300 French Jews deported to Estonia (1944)

It is a little known piece of history that Estonian prisons, way up here in the North corner of Europe, were used by the Nazis to house French Jews before they were deported to concentration camps in Germany.  Three hundred Jews in 1944 were forced into train cars in Paris and then forced to endure a long dark trip to Estonia.  It is unclear why the Jews were housed here in Tallinn.  After only four months, the Nazis then sent the prisoners back to Stutthof concentration camp near Danzig.

“We can try, but we will never completely understand what those people were feeling, the ones who were sent from occupied France to occupied Estonia in May 1944 as part of ‘convoy nr. 73’,” said [Foreign Minister] Paet.  “In a moment, the future was slashed and what used to be Europe became, for the captive peoples, a uniformly grey spider web of railway stations and concentration camps, in which each thread served a role in the devilish system,” the foreign minister added.

75% of Estonia’s 4500 Jews left Estonia and escaped to the Soviet Union before the Nazis invaded in 1941. (History of Jews in Estonia)

My Jewish friend, Valya, told me that the Soviet government gave her family and other Jews passage on trains to go to Russia before the Nazis arrived.  She remembers leaving and how she wondered if she would ever return ‘home.’ In her early twenties in 1941, Valya, would not see Estonia again until after the war.

Valya was fortunate to have escaped.  Of those that remained, virtually all Jews that remained in Estonia were executed by the Nazis by 1941.  It is estimated that up to 1000 Estonian Jews may have been executed.  Estonia was declared Judenfrei at the Wansee Conference on 20 January 1942.

“The Nazi regime also established 22 concentration and labor camps in Estonia for foreign Jews…An estimated 10,000 Jews were killed in Estonia after having been deported to camps there from Eastern Europe. Four Estonians most responsible for the murders at the Kalevi-Liiva Concentration Camp were accused of war crimes trials in 1961….”(Wikipedia. “History of the Jews in Estonia.”)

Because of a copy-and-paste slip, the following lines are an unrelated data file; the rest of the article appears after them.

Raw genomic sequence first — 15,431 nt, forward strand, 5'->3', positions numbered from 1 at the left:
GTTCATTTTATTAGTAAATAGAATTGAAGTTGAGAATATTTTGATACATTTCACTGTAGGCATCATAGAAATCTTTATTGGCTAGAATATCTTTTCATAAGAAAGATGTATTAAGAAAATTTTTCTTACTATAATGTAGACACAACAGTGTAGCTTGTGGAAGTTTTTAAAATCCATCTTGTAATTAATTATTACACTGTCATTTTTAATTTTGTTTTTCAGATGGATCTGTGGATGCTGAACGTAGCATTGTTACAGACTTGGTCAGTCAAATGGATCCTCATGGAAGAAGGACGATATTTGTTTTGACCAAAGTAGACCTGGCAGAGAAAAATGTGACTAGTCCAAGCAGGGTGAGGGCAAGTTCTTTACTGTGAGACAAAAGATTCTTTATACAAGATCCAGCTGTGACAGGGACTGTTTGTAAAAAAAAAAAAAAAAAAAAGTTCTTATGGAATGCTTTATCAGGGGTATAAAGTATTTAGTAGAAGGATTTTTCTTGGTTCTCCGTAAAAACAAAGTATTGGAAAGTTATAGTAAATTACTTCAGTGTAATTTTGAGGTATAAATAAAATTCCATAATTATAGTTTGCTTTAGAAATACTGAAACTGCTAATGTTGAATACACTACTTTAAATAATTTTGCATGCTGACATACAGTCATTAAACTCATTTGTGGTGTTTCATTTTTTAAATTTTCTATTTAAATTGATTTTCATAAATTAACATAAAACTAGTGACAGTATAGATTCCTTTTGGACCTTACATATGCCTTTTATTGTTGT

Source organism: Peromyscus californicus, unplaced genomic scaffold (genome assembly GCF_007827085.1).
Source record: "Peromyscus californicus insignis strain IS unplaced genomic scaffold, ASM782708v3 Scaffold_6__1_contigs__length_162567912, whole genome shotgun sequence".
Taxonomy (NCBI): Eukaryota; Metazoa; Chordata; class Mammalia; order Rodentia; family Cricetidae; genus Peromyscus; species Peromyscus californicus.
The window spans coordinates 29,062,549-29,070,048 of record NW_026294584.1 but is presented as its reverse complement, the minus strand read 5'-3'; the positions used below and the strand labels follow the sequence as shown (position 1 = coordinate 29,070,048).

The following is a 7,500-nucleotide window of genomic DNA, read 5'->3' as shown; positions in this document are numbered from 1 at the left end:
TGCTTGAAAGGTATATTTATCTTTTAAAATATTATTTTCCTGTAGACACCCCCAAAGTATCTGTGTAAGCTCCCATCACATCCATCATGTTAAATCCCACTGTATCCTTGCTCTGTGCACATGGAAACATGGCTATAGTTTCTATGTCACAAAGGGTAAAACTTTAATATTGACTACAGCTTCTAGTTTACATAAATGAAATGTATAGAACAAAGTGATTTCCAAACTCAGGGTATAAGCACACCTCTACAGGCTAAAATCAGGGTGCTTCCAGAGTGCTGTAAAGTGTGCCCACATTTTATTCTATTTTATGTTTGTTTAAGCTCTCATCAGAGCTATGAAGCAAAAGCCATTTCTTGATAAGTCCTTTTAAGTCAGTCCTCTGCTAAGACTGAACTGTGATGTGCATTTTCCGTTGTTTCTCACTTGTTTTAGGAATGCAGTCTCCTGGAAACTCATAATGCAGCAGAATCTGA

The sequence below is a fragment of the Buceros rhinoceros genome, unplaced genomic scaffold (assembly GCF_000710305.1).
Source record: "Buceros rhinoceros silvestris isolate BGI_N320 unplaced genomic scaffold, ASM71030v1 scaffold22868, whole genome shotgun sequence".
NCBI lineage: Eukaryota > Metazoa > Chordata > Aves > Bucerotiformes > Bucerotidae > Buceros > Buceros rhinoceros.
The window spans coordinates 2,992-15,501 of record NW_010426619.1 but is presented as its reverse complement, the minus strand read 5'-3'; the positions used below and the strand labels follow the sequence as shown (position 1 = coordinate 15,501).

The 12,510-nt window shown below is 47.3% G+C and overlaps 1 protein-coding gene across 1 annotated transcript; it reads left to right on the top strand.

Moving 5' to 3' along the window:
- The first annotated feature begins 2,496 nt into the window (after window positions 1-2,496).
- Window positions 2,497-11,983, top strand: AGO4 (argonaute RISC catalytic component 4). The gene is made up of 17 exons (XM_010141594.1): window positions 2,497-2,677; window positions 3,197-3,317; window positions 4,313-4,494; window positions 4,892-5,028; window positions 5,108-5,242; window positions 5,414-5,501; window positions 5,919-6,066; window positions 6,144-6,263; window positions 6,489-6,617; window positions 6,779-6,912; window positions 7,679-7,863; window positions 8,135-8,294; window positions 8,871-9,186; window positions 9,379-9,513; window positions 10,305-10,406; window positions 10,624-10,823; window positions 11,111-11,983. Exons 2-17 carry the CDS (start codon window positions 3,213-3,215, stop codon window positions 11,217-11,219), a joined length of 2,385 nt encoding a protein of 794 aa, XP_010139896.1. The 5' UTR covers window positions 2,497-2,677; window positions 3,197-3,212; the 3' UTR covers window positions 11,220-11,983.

In 2012, Estonia, finally free of both Nazi and Soviet occupation, has encouraged research on the Holocaust and other crimes against humanity.   This last week the Estonian Foreign Minister opened an exhibit at the Tallinn Occupation Museum on the French Jews deported to the Baltics. (Estonian Foreign Minister)

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7 responses to “300 French Jews deported to Estonia (1944)

  1. It is so curious that the Nazis used Tallinn as the destination for these deportations. It is almost like it was their own version of the Siberian gulags. (A form of “penal” envy?) But to then move the prisoners all the way back to Danzig, is an even greater puzzle. Given the German’s propensity to document everything, I hope that one day we will better understand this oddity.

    • Wish I could do that research. Maybe it has been researched, just need to find the scholar who did it.

  2. This is so fascinating. I had no idea about Estonia’s role in the Nazis agenda. I wonder how safe the Jews were in Russia and why would their government help fund passage out of Nazis territory.

    • Good questions, Erie. Valya appeared to feel the Soviets were a kind of ally to the Jews. Many of the early Russian revolutionaries were Jewish. I know that the Jews were seen by some Estonians to be communists. There were reported instances where Estonians turned in Jews to the Nazis because they believed that Estonian Jews were aiding the Soviets to take over Estonia. Estonia had been ruled by Russia until 1918 and some Estonians fiercely wanted to protect their independence. The Estonians did not realize that they were siding with Hitler, an equally evil dictator as Stalin.

  3. Pingback: Museum of Occupations, Tallinn, Estonia. | Stockings and Snorkels

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